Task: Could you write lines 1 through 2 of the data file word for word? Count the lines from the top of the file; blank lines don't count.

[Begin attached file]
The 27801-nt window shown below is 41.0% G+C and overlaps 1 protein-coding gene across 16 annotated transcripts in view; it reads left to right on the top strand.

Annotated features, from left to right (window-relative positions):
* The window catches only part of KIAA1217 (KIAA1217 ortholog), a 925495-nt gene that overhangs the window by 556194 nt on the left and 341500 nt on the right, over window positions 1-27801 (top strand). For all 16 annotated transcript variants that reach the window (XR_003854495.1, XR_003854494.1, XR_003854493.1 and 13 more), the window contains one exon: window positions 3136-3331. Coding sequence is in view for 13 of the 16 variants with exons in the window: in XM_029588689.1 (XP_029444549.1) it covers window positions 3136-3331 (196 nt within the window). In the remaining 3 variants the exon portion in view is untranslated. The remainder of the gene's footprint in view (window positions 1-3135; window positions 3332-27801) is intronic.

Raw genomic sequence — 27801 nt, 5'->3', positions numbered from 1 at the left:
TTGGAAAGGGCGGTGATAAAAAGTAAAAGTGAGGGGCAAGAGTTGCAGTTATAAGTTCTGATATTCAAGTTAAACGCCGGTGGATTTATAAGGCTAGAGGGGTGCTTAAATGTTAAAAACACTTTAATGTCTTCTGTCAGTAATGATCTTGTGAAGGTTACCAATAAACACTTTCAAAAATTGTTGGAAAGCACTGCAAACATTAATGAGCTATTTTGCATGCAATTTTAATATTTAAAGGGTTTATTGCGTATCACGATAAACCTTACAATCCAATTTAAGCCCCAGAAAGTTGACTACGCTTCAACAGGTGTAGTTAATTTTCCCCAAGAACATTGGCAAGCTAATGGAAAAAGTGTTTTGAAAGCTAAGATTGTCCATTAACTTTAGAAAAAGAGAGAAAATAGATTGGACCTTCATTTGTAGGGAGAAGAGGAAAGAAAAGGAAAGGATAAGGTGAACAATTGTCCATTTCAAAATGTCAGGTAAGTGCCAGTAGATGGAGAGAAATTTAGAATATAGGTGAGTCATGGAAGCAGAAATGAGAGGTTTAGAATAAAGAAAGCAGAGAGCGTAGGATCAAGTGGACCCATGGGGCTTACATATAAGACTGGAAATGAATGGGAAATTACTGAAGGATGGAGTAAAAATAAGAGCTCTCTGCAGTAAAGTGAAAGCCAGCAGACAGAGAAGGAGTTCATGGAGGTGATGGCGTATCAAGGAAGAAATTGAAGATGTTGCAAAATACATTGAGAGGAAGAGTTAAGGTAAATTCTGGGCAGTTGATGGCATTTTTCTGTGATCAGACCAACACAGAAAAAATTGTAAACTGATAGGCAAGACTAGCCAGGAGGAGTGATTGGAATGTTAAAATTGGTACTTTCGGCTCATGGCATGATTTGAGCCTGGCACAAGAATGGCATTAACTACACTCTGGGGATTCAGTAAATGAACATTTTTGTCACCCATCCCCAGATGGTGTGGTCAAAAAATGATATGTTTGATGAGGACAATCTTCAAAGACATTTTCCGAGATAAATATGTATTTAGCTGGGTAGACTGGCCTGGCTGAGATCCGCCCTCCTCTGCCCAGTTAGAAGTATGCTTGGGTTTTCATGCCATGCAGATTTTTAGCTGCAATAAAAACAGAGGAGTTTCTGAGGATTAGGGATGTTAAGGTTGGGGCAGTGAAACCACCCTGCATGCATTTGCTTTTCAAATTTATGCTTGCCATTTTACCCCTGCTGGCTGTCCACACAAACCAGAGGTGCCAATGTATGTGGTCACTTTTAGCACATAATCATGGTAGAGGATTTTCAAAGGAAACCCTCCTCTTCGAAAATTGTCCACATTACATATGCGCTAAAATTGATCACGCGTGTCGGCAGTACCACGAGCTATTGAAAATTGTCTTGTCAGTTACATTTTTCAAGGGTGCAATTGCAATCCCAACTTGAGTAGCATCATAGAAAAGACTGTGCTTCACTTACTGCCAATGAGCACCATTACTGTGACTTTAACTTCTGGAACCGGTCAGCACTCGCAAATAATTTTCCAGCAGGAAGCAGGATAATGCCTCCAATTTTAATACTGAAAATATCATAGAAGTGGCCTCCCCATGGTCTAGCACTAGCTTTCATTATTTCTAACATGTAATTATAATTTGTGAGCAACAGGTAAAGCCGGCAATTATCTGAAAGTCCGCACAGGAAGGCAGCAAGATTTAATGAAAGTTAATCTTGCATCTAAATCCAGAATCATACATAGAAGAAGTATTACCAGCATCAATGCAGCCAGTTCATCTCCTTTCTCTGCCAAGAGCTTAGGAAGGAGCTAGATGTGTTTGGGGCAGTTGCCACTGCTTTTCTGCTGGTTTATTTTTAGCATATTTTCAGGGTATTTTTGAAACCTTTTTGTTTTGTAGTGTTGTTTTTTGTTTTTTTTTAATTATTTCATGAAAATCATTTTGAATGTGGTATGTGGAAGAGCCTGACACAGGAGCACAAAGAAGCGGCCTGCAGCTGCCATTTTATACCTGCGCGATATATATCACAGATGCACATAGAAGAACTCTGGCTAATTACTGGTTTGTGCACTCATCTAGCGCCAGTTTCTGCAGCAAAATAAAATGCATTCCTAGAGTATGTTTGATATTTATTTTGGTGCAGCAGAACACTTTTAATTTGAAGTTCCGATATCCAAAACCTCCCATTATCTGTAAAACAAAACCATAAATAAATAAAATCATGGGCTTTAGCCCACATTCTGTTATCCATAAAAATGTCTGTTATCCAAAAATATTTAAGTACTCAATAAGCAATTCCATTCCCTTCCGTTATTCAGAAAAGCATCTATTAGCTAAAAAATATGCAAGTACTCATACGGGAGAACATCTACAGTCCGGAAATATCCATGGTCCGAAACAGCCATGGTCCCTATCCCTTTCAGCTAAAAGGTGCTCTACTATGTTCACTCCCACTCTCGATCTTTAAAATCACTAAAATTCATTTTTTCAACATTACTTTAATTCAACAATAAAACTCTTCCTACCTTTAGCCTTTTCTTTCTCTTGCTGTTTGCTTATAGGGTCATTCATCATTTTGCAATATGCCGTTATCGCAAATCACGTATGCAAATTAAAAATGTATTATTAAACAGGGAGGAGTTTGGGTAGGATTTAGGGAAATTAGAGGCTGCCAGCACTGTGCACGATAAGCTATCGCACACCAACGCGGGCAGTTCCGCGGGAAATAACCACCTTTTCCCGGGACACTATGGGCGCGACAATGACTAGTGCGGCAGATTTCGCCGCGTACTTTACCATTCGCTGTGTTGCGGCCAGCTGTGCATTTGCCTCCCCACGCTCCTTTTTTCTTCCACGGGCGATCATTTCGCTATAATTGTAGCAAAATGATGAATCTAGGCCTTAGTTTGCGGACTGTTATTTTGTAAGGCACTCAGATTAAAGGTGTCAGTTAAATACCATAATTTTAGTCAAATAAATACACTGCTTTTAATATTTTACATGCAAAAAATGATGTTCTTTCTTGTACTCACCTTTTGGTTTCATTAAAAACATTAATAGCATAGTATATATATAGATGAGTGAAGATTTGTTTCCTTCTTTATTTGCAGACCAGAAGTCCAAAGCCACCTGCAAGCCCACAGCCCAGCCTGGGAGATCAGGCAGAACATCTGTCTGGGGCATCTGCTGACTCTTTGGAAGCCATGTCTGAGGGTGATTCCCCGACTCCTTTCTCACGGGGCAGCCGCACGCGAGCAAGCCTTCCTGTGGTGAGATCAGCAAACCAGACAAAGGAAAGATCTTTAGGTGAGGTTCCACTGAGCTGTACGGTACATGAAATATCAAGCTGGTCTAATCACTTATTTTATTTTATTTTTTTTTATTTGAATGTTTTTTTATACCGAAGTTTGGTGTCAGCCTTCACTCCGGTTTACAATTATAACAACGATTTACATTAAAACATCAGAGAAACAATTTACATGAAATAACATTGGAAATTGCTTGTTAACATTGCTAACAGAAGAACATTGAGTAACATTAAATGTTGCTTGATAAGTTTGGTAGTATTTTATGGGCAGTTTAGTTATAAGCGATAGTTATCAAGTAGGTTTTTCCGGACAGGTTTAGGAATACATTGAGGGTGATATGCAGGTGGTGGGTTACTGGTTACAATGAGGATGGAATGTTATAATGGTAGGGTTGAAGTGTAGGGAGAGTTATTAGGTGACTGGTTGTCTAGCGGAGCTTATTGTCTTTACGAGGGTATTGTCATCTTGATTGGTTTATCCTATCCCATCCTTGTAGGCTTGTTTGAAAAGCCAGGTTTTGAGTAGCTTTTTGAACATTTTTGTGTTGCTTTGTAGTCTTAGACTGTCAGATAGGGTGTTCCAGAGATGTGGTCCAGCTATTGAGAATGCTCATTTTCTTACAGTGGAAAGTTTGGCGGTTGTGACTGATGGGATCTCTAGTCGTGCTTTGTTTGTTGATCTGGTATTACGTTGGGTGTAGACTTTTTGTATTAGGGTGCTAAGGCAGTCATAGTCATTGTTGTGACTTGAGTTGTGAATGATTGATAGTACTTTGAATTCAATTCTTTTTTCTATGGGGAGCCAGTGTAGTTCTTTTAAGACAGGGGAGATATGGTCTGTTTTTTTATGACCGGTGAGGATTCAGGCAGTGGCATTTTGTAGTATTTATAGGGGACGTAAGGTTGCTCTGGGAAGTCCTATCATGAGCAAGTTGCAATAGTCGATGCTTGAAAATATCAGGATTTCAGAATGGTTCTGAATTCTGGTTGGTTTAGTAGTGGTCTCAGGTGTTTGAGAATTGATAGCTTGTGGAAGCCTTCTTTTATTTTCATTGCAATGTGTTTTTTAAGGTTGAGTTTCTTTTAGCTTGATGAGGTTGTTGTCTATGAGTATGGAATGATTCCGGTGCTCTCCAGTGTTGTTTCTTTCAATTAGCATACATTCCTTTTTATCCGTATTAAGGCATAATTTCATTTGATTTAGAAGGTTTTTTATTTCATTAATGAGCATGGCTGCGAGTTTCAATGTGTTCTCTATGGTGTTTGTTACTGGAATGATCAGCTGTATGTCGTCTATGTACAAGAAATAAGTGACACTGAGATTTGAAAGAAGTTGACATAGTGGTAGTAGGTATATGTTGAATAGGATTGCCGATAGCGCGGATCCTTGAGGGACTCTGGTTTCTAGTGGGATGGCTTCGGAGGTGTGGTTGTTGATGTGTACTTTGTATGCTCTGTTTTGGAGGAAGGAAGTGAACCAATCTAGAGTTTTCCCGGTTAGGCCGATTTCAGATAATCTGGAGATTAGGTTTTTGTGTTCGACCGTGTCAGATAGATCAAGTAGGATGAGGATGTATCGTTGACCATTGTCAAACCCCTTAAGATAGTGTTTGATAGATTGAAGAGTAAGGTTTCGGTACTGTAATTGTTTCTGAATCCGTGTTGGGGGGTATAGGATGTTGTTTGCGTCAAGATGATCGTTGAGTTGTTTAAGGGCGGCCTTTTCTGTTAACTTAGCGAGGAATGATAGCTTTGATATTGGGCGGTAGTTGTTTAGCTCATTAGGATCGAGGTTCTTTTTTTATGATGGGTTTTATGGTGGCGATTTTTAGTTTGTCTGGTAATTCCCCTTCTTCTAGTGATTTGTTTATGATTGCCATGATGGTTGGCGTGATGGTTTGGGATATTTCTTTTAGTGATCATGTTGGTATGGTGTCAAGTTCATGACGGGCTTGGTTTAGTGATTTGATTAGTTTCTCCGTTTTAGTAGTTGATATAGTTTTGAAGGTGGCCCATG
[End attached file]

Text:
The 27801-nt window shown below is 41.0% G+C and overlaps 1 protein-coding gene across 16 annotated transcripts in view; it reads left to right on the top strand.

Annotated features, from left to right (window-relative positions):